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The Planet of the Apes Series (1970 - 1973)

Yeah, yeah, you know how it ends. Did you also know that it was the most important sci-fi movie franchise prior to Star Wars? Or that it had four genre-bending sequels that, thanks to time travel, all (save for the second) manage to take place simultaneously before and after one another? The original classic satirizes creationism with Charlton Heston as an astronaut trapped on a planet where apes rule over man, and a succession of sequels pile paradox upon paradox explaining exactly how such a thing comes to pass. Dated? Sure. Forgetable? Never.

Solaris (1972)

Tasked with delivering a Soviet "answer" to Kubrick's 2001, Andrei Tarkovsky offered up this meditative adaptation of a Stanislaw Lem story in which a spacefarer orbiting a liquid "brain planet" encounters psychic manifestations borne of his own troubled psyche. Glacially paced (it was remade much shorter with George Clooney a few years back) but intriguing stuff, and very influential on later "thoughtful" sci-fi.

Soylent Green (1973)

Chances are you already know what Soylent Green "is," which renders watching the turgid, heavy-handed film slightly beside the point. Still, imagine what it must have been like to see such a bleak, gonzo premise unfold and not know what was coming.

Jaws (1975)

It was a poorly reviewed but massively popular "beach book" about a New England vacation community stalked by a great white shark that many considered unfilmmable. The job fell to a young upstart named Steven Spielberg who, despite a famously difficult shoot, wound up turning in a box office smash that helped birth the modern age of blockbusters. Yet the film's real legacy is just how good the damn thing is, a living rebuttal to anyone who claims that a gory thriller about a rampaging shark can't also be a deep and involving human drama.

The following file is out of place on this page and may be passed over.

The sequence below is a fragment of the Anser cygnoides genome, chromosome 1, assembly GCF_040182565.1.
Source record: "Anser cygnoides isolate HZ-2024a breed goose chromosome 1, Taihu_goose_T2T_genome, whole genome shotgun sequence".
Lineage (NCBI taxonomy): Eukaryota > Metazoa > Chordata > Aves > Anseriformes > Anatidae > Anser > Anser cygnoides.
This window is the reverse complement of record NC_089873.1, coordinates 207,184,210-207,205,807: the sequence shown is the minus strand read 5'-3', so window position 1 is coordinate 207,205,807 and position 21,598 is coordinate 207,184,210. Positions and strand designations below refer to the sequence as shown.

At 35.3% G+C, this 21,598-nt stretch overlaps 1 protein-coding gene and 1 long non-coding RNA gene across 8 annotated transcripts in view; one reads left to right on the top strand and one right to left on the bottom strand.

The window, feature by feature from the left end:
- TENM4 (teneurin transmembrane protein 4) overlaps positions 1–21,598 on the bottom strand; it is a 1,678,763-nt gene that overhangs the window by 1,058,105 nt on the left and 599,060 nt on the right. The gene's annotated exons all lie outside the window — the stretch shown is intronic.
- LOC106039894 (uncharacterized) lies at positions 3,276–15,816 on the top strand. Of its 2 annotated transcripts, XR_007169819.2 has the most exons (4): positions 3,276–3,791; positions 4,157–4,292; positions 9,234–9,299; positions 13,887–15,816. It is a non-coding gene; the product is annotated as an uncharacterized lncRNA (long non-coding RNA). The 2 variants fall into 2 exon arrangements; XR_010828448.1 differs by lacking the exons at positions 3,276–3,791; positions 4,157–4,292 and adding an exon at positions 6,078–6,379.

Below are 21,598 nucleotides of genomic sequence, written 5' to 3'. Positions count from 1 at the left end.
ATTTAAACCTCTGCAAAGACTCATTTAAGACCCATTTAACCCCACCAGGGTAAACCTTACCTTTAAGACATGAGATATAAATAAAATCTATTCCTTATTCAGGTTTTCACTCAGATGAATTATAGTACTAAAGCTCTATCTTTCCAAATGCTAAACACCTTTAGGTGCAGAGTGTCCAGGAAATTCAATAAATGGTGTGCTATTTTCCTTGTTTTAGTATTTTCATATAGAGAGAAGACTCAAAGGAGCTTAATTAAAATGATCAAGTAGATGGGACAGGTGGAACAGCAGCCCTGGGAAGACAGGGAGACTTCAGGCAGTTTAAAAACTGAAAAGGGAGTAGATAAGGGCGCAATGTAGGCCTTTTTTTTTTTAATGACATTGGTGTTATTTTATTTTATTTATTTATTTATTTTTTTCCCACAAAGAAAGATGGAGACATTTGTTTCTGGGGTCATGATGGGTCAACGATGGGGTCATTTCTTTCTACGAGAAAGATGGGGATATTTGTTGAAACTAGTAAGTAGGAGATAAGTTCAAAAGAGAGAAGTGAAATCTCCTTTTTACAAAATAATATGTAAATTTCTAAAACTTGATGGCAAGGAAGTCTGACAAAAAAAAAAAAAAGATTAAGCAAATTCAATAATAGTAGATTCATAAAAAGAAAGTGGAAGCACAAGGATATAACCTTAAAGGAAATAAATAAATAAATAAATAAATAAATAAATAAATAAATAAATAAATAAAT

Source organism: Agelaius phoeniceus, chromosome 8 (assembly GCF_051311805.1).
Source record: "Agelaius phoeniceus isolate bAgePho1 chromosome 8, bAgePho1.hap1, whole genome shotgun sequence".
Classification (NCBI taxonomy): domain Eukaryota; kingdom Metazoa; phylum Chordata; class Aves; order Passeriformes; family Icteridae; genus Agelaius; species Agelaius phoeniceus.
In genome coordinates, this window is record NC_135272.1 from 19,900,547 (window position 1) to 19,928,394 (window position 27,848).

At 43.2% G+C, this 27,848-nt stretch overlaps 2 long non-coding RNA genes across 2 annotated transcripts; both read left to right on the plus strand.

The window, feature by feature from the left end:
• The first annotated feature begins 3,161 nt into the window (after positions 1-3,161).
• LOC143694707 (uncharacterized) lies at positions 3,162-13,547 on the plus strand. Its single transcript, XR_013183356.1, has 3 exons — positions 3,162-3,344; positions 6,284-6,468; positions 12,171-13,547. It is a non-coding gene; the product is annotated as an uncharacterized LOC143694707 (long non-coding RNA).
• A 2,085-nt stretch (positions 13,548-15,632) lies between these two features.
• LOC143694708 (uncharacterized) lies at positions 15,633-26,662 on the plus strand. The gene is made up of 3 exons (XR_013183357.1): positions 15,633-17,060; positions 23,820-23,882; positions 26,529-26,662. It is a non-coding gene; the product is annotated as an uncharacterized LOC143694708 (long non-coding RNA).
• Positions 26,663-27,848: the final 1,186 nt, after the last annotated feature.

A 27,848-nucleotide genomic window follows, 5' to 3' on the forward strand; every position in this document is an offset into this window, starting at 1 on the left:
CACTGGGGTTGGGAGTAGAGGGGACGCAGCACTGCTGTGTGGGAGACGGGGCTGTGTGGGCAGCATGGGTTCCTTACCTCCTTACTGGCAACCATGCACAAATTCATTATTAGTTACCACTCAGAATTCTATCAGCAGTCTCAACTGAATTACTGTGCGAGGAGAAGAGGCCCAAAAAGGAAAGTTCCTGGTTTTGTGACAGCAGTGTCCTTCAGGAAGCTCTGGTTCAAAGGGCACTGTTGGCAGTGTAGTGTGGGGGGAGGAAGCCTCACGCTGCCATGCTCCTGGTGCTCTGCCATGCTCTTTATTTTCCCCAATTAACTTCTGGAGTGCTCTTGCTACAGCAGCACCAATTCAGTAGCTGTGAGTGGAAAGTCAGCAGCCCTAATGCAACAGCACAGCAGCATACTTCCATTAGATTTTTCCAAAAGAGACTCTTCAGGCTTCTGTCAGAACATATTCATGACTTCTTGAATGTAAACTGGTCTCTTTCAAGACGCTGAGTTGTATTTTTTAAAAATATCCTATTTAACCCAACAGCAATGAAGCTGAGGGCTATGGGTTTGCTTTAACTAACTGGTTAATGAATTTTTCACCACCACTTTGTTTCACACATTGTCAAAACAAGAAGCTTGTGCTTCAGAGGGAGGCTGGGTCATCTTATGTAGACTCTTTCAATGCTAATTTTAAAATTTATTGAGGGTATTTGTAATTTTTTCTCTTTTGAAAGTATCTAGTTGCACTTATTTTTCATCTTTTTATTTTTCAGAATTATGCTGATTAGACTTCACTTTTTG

Logan's Run (1976)

A 23rd century utopia is kept in order by the mandatory suicide of everyone who reaches the age of 30. When one of the Sandmen - enforcers who hunt down those who refuse to die willingly - discovers that the quasi-religious ritual used to justify the killings is a sham, he himself goes on the run. Run (pictured) hasn't exactly aged well, but its influence on later films and popular culture is undeniable.

In 1977, George Lucas' Star Wars would debut, propelling nerd movies to the top of the Hollywood stratosphere and creating an entirely new and separate era in genre film. Which is where we'll pick things up ... next week.

(Special thanks to editor Susan Arendt, for making me sound coherent and for suggesting the subject for this column.)

Bob Chipman is a film critic and independent filmmaker. If you've heard of him before, you have officially been spending way too much time on the internet.

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